Shift Change Based on Race Constituted Unlawful Discrimination
In Threat v. City of Cleveland, Ohio, Case No. 20-4165 (July 26, 2021), the Sixth Circuit U.S. Court of Appeals, whose jurisdiction includes Tennessee, ruled that discriminatory shift changes based on race violate Title VII of the Civil Rights Act of 1964. A seniority-based bidding process under a City of Cleveland collective bargaining agreement generated a schedule in which three black Emergency Medical Services captains would be the only captains on the day shift. The collective bargaining agreement allowed the city’s EMS Commissioner to transfer up to four captains to a different shift, even if it conflicted with the captains’ first choice. Exercising this power, the Commissioner removed one black captain from the day shift and replaced him with a white captain to “diversify the shift.” After the black captains complained and filed a discrimination charge with the EEOC, informal discussions led to the captains rebidding their shift preferences, but the result was a schedule under which day shift would again be staffed only by black captains. The Commissioner then reassigned one of the black captains to a night shift to “create diversity”.
The black captains sued the city and commissioner in federal court under Title VII for unlawful race discrimination. The district court granted summary judgment to the defendants. The Sixth Circuit reversed the decision. The issue was whether discriminatory shift changes based on race violate Title VII. The court of appeals held that they do.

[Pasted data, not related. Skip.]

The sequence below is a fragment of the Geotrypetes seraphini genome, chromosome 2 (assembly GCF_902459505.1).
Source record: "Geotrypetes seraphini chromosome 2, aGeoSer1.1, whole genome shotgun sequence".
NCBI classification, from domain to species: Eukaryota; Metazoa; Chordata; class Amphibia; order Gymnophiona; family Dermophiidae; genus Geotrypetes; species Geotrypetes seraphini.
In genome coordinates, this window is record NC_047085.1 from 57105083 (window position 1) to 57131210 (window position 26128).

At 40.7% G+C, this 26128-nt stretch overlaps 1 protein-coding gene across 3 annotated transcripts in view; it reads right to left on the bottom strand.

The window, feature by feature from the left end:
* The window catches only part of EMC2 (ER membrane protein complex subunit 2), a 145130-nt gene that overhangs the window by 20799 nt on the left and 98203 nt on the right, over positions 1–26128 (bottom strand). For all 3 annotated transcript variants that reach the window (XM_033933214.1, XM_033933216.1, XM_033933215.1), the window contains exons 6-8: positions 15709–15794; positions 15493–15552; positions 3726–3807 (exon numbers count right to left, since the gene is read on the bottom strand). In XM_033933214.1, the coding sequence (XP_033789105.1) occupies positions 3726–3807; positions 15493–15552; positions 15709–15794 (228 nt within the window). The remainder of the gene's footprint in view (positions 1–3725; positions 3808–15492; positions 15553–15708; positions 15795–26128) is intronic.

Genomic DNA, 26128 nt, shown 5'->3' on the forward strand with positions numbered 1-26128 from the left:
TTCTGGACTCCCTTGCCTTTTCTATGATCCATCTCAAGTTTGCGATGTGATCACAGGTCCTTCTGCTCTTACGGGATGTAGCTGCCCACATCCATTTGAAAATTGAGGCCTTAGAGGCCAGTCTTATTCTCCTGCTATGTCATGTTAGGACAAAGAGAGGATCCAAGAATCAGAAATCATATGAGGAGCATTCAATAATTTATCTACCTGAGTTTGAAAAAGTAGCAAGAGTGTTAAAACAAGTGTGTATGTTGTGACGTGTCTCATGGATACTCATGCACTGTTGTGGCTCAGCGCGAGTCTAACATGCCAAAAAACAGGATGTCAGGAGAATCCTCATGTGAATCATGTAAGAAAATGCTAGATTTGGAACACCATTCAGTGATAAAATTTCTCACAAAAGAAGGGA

Title VII makes it unlawful to discriminate against any individual with respect to compensation, terms, conditions of employment, or privileges of employment, because of race, color, religion, sex, or national origin. It was obvious that the defendants discriminated against the plaintiffs because of their race by making shift assignments based on race. The questions were whether the city’s shift schedules were “terms” of employment under Title VII, and whether getting priority because of seniority amounts to a “privilege” of employment under the statute. The Court’s answer to both questions was yes: the “when” of employment is a “term” of employment, and benefits that come with seniority are “privileges” of employment. Accordingly, moving an employee from day to night shift because of race over the employee’s seniority-based objection constituted unlawful discrimination.
The shift changes in the Threat case caused no economic harm to the plaintiffs. The Court’s decision illustrates that economic damage is not required for a discriminatory unlawful adverse employment action to occur.
Threat also demonstrates that the fact that a collective bargaining agreement permits an employer to take an action does not trump liability where the result is discrimination based on a prohibited factor such as race.
If you’re an employer in Tennessee or elsewhere faced with a discrimination claim, or with a decision that could potentially have a discriminatory result, obtain professional and thorough legal assistance by contacting the Law Offices of Cary Schwimmer at 901-753-5537 or visiting our website at schwimmerfirm.com. Our office address is 1661 International Place Drive, Suite 400, Memphis, TN 38120.